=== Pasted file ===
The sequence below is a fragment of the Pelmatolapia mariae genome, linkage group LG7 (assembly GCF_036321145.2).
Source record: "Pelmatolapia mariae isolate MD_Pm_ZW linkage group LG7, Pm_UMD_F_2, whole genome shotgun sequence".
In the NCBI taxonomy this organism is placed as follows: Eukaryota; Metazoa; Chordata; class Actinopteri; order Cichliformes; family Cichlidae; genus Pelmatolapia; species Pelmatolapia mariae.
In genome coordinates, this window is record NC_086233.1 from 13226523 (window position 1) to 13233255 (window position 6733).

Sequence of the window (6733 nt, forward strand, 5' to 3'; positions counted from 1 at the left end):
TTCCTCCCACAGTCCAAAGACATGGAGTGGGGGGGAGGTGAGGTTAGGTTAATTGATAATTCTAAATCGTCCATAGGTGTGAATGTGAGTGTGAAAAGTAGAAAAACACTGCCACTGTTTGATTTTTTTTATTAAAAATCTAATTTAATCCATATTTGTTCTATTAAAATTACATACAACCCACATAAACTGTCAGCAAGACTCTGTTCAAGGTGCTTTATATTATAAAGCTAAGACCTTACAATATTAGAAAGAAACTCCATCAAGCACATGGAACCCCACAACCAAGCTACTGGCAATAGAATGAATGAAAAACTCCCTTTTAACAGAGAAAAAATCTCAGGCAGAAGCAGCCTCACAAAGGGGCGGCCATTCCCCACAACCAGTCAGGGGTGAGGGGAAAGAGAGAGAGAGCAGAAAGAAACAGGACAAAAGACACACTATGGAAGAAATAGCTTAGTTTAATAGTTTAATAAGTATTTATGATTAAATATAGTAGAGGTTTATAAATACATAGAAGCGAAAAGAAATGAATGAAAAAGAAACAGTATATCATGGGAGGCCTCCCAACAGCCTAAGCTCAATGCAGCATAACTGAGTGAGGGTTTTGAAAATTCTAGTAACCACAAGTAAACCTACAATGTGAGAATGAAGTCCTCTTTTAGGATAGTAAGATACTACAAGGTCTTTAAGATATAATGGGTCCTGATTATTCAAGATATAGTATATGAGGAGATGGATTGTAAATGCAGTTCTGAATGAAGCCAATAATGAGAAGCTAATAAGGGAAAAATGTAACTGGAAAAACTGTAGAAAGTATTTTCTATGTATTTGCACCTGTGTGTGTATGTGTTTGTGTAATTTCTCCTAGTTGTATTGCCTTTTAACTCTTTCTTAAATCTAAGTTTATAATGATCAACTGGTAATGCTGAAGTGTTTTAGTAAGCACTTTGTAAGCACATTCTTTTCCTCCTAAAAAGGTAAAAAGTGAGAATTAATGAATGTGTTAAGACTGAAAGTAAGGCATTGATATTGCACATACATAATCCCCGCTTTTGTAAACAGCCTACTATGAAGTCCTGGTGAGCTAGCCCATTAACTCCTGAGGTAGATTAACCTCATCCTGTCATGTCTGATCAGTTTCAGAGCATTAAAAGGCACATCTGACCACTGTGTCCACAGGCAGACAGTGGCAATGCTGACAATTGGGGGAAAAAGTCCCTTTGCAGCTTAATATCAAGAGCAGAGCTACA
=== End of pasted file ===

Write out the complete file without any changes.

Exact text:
The sequence below is a fragment of the Pelmatolapia mariae genome, linkage group LG7 (assembly GCF_036321145.2).
Source record: "Pelmatolapia mariae isolate MD_Pm_ZW linkage group LG7, Pm_UMD_F_2, whole genome shotgun sequence".
In the NCBI taxonomy this organism is placed as follows: Eukaryota; Metazoa; Chordata; class Actinopteri; order Cichliformes; family Cichlidae; genus Pelmatolapia; species Pelmatolapia mariae.
In genome coordinates, this window is record NC_086233.1 from 13226523 (window position 1) to 13233255 (window position 6733).

Sequence of the window (6733 nt, forward strand, 5' to 3'; positions counted from 1 at the left end):
TTCCTCCCACAGTCCAAAGACATGGAGTGGGGGGGAGGTGAGGTTAGGTTAATTGATAATTCTAAATCGTCCATAGGTGTGAATGTGAGTGTGAAAAGTAGAAAAACACTGCCACTGTTTGATTTTTTTTATTAAAAATCTAATTTAATCCATATTTGTTCTATTAAAATTACATACAACCCACATAAACTGTCAGCAAGACTCTGTTCAAGGTGCTTTATATTATAAAGCTAAGACCTTACAATATTAGAAAGAAACTCCATCAAGCACATGGAACCCCACAACCAAGCTACTGGCAATAGAATGAATGAAAAACTCCCTTTTAACAGAGAAAAAATCTCAGGCAGAAGCAGCCTCACAAAGGGGCGGCCATTCCCCACAACCAGTCAGGGGTGAGGGGAAAGAGAGAGAGAGCAGAAAGAAACAGGACAAAAGACACACTATGGAAGAAATAGCTTAGTTTAATAGTTTAATAAGTATTTATGATTAAATATAGTAGAGGTTTATAAATACATAGAAGCGAAAAGAAATGAATGAAAAAGAAACAGTATATCATGGGAGGCCTCCCAACAGCCTAAGCTCAATGCAGCATAACTGAGTGAGGGTTTTGAAAATTCTAGTAACCACAAGTAAACCTACAATGTGAGAATGAAGTCCTCTTTTAGGATAGTAAGATACTACAAGGTCTTTAAGATATAATGGGTCCTGATTATTCAAGATATAGTATATGAGGAGATGGATTGTAAATGCAGTTCTGAATGAAGCCAATAATGAGAAGCTAATAAGGGAAAAATGTAACTGGAAAAACTGTAGAAAGTATTTTCTATGTATTTGCACCTGTGTGTGTATGTGTTTGTGTAATTTCTCCTAGTTGTATTGCCTTTTAACTCTTTCTTAAATCTAAGTTTATAATGATCAACTGGTAATGCTGAAGTGTTTTAGTAAGCACTTTGTAAGCACATTCTTTTCCTCCTAAAAAGGTAAAAAGTGAGAATTAATGAATGTGTTAAGACTGAAAGTAAGGCATTGATATTGCACATACATAATCCCCGCTTTTGTAAACAGCCTACTATGAAGTCCTGGTGAGCTAGCCCATTAACTCCTGAGGTAGATTAACCTCATCCTGTCATGTCTGATCAGTTTCAGAGCATTAAAAGGCACATCTGACCACTGTGTCCACAGGCAGACAGTGGCAATGCTGACAATTGGGGGAAAAAGTCCCTTTGCAGCTTAATATCAAGAGCAGAGCTACA